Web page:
Two "early" Gretzky cards that are tough to track down in mint condition are his 1979 Sportscaster card (#77-01) and his 1980-81 OPC Record Breaker (#3) single.
The Sportscaster cards were sold in several countries from 1977 to 1979. Measuring 4¾" by 6¼", these oversized singles featured stars from a variety of sports, including baseball, basketball, football, and hockey. Available by mail order, a series of 24 cards were generally shipped out on a monthly basis until collectors opted out of receiving them.
The Gretzky from this issue has been known to fetch several hundred dollars. A PSA 8 Great One - the only PSA graded example - was bid up to $760 in an eBay auction in September, but the reserve was not met.
Another difficult card to uncover in pristine condition is the 1980-81 OPC Record Breaker. Of the 60 submitted to PSA, there has yet to be a PSA 10 example. Marci says the top to bottom centering is usually off on this card.
"They're pretty much always centered low than centered high," said Marci, who owns a PSA 9OC of the card and would like to upgrade.
In the future, Woody believes that some of the more recent Gretzky cards will be the toughest to obtain. He cites the Great One's 1996-97 Upper Deck Black Diamond Triple Diamond (#180) single as an example. Reportedly, only one card from the Triple Diamond series was included in every 30 packs of the Black Diamond product. With 30 different Triple Diamond cards, Woody estimates that the Gretzky would surface in one of every 900 packs.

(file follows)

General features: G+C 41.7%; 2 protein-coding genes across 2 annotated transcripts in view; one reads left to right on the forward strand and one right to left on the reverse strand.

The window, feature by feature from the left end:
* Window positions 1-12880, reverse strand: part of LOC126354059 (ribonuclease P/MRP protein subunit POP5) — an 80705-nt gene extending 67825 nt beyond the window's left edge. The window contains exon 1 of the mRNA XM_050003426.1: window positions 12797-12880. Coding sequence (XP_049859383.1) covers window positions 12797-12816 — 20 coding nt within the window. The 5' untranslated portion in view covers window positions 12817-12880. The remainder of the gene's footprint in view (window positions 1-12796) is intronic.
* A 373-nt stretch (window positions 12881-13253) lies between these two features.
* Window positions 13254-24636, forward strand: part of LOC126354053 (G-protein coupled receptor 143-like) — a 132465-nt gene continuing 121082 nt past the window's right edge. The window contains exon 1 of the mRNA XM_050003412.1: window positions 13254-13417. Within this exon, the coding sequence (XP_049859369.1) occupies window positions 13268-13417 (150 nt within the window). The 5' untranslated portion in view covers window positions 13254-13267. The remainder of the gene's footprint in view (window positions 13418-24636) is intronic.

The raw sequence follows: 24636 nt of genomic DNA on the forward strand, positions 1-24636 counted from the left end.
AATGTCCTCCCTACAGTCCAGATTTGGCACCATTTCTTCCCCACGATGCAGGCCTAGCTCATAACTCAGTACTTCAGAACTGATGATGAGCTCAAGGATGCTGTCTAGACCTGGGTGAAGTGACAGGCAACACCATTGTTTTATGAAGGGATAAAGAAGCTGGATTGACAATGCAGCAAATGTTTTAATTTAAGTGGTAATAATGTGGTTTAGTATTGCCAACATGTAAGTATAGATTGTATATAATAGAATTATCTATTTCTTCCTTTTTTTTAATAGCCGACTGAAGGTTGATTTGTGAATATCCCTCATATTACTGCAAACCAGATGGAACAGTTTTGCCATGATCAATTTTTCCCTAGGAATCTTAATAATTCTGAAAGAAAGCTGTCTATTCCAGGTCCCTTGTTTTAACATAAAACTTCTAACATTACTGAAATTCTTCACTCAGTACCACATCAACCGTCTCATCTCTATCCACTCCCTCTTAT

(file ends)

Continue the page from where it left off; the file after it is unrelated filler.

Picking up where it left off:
"In addition, all 1996 Black Diamond cards are considered to be 'condition sensitive,'" noted Woody.
Aside from their elusiveness, newer singles also present a challenge in that they're being added fairly regularly to the Basic and Master sets - a practice that tests the fortitude of these collectors. Marci points out some older cards - including the 50-card, 1982-83 Neilson's set and the majority of the Red Rooster cards (released in the early and mid-'80s) - have also yet to be listed on the Master Set.
"Box bottom cards - including Topps, OPC, and even JELL-O Pudding - also present a problem due to condition," said Marci.
Another challenge these collectors face is outbidding fellow enthusiasts.
"There's still incredible competition for the first couple of years (of Gretzky cards)," said Woody.
Despite these challenges, however, Marci has persevered, and with his recent purchase of a PSA 9 OPC rookie, he considers his set complete. He says the inspiration for his set came largely from his personal interactions with the Great One. At a game during the 1989-90 season, Gretzky handed Marci a stick. Marci later had No. 99 sign it.
"It's one of the greatest days of my life," recounted Marci of meeting his hero and having the stick autographed. "I look back on that and I think of those few minutes that Wayne Gretzky spent with me and I have nothing but admiration for the man. He's just one of the greatest human beings on the planet. I'm really glad to have a huge collection of his (memorabilia) and it's something very special to me that I'm going to hand down to my kid."